Here we go again!
According to a report in the New York Times, Goldman Sachs, the US investment banker that helped birth a gigantic fraud at the 1Malaysia Development Fund (1MDB), is attempting to get US federal prosecutors to ease up on the bank’s role in the scandal.
The report stated that lawyers for Goldman Sachs had asked US Deputy Attorney-General Jeffery Rosen to review demands by certain federal prosecutors that Goldman Sachs pay more than US$2bil (RM8.5bil) in fines and plead guilty to a charge.
The report said that the bank was also seeking to pay lower fines and to avoid a guilty plea altogether. It quoted sources as speaking on the condition of anonymity as the talks were currently ongoing.
“The request, which was made several weeks ago, is not unusual for a high-profile corporate investigation and often comes in the final stage of settlement talks,” said the paper.
“But it has been a point of pride for Goldman that it has never had to admit guilt in a federal investigation, and the scandal has already been a black eye for the bank,” the report said.
That could be understating it considerably. For its part, Malaysia got a lot more than a black eye. 1MDB’s protagonists earned the dubious distinction of perpetrating the world’s biggest-ever fraud.
But “point of pride” and “never had to admit guilt”? Surely you jest, Goldman?
It’s not as if the investment bank had an unblemished reputation.
In 2009, for example, a Rolling Stone article by Matt Tiabbi unforgettably described Goldman Sachs as a “great vampire squid wrapped around the face of humanity, relentlessly jamming its blood funnel into anything that smells like money”.
So much for “point of principle.’
According to the US Justice Department, Goldman Sachs earned USD$600mil (RM2.56bil) in fees for raising US$6bil (RM25.6bil) for 1MDB.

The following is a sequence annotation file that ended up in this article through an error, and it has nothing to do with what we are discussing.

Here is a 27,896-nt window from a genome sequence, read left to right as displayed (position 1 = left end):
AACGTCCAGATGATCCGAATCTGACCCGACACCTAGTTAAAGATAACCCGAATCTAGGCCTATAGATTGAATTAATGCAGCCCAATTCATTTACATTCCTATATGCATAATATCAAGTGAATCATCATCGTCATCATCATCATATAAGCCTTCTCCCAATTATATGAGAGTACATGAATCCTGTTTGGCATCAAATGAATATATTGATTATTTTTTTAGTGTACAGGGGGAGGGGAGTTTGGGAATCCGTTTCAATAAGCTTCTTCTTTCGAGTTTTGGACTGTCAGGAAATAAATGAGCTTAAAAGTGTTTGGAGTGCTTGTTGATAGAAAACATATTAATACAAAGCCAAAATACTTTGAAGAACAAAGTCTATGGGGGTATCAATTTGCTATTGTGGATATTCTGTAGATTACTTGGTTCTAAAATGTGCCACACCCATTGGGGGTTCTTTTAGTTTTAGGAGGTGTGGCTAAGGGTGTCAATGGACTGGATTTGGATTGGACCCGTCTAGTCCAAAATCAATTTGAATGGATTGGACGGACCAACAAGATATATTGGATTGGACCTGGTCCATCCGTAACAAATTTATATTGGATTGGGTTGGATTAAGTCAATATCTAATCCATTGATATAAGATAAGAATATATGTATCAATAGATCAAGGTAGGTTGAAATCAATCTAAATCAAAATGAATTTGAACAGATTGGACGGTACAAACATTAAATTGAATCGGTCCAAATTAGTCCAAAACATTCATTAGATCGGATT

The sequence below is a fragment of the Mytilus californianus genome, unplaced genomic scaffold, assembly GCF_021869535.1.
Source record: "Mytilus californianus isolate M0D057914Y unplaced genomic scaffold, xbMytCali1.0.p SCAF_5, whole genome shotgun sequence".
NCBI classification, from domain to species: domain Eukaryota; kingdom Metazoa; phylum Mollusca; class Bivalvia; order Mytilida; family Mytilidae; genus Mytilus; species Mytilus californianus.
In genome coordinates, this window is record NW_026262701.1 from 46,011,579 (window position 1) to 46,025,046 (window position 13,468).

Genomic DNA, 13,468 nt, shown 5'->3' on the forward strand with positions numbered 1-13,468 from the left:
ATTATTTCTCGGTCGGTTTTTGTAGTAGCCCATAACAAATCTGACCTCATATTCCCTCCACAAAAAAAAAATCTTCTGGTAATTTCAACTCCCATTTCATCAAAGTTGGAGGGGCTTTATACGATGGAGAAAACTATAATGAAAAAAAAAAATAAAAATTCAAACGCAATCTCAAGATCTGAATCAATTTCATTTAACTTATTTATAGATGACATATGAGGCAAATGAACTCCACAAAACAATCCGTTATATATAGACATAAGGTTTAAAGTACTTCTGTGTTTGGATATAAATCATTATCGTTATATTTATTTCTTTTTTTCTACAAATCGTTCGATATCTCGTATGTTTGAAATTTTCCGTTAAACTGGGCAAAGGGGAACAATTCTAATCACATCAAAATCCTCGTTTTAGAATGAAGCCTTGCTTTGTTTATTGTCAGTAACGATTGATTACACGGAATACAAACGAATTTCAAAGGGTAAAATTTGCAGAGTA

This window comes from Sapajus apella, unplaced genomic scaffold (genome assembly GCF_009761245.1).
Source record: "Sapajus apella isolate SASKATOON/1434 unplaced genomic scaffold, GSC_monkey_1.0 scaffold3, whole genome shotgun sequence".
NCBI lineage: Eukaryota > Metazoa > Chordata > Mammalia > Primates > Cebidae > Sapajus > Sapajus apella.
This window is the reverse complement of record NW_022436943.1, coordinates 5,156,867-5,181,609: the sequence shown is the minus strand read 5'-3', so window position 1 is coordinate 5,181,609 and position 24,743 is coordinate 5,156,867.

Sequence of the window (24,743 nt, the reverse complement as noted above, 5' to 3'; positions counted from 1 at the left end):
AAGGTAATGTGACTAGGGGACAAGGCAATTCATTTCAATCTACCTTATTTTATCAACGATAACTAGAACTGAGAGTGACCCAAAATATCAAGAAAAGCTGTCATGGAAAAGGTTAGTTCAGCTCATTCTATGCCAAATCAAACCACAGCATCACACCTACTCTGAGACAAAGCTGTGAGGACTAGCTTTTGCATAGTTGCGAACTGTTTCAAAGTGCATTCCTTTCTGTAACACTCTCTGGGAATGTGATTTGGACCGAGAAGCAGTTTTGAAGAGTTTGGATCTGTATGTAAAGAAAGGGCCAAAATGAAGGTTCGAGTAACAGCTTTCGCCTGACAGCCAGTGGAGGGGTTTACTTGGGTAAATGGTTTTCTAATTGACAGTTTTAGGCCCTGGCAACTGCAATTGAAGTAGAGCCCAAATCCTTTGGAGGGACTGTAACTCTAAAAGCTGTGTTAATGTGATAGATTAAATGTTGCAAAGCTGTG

Tim Leissner, the Goldman employee in Asia, had admitted that he and others at the investment firm had conspired to circumvent the bank’s internal control to work with fugitive businessman Low Taek Jho – known as Felonious to friends and the police alike – to bribe Malaysian officials in order to secure the lucrative bond work for the bank.
A lot of water has flowed under the bridge since.
A government has collapsed under the weight of 1MDB and its leader – Fearless to all and sundry – has been tried and is awaiting a verdict in July
Felonious is still at large and he corpulently continues to cast a sizeable shadow over the Malaysian body politic. As is his wont, he prefers to cast that shadow as far away from Malaysia as possible.
Fearless hasn’t changed much though. He continues to try and assert himself although it’s doubtful if he will ever be taken seriously again.
He, however, does admit 1MDB might have been a mistake.
He has since come to the revelation that Malaysia “had been cheated.” By Felonious! Peerless also claimed that “it was clear” that Goldman had also failed.
He had clearly been thinking the matter over the last two years and seemed to have all the answers.
And like the Oracle of Delphi of bygone days, Fearless pronounced his Truth. It was actually everyone – “the investment bank, the lawyers and the auditors” – who had all let us, all of us, the whole country, down.
Everyone but him.